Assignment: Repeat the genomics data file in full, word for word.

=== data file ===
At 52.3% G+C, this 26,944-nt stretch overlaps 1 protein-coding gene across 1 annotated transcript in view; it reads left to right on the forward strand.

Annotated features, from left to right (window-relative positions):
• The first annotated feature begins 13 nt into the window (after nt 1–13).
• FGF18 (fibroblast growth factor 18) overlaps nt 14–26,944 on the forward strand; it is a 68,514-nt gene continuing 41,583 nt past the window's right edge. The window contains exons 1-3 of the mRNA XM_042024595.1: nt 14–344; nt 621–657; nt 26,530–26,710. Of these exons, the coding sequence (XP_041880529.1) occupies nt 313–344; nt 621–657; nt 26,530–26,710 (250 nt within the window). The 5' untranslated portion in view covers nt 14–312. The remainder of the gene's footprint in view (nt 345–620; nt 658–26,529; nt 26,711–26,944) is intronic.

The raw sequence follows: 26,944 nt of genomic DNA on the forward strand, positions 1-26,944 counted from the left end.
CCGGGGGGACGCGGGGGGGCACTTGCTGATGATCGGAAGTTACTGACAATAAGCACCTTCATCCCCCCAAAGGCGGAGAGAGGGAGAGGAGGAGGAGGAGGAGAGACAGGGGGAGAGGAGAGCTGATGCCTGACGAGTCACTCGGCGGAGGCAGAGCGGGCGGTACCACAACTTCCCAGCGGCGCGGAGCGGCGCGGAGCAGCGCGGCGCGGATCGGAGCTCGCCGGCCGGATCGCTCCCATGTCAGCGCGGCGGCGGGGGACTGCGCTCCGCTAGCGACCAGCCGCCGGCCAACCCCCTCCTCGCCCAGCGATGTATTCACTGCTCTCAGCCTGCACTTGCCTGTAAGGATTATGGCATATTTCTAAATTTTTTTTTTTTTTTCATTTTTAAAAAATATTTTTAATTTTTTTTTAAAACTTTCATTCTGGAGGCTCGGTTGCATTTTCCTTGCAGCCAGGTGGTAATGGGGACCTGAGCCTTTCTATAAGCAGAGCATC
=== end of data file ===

At 52.3% G+C, this 26,944-nt stretch overlaps 1 protein-coding gene across 1 annotated transcript in view; it reads left to right on the forward strand.

Annotated features, from left to right (window-relative positions):
• The first annotated feature begins 13 nt into the window (after nt 1–13).
• FGF18 (fibroblast growth factor 18) overlaps nt 14–26,944 on the forward strand; it is a 68,514-nt gene continuing 41,583 nt past the window's right edge. The window contains exons 1-3 of the mRNA XM_042024595.1: nt 14–344; nt 621–657; nt 26,530–26,710. Of these exons, the coding sequence (XP_041880529.1) occupies nt 313–344; nt 621–657; nt 26,530–26,710 (250 nt within the window). The 5' untranslated portion in view covers nt 14–312. The remainder of the gene's footprint in view (nt 345–620; nt 658–26,529; nt 26,711–26,944) is intronic.

The raw sequence follows: 26,944 nt of genomic DNA on the forward strand, positions 1-26,944 counted from the left end.
CCGGGGGGACGCGGGGGGGCACTTGCTGATGATCGGAAGTTACTGACAATAAGCACCTTCATCCCCCCAAAGGCGGAGAGAGGGAGAGGAGGAGGAGGAGGAGAGACAGGGGGAGAGGAGAGCTGATGCCTGACGAGTCACTCGGCGGAGGCAGAGCGGGCGGTACCACAACTTCCCAGCGGCGCGGAGCGGCGCGGAGCAGCGCGGCGCGGATCGGAGCTCGCCGGCCGGATCGCTCCCATGTCAGCGCGGCGGCGGGGGACTGCGCTCCGCTAGCGACCAGCCGCCGGCCAACCCCCTCCTCGCCCAGCGATGTATTCACTGCTCTCAGCCTGCACTTGCCTGTAAGGATTATGGCATATTTCTAAATTTTTTTTTTTTTTTCATTTTTAAAAAATATTTTTAATTTTTTTTTAAAACTTTCATTCTGGAGGCTCGGTTGCATTTTCCTTGCAGCCAGGTGGTAATGGGGACCTGAGCCTTTCTATAAGCAGAGCATC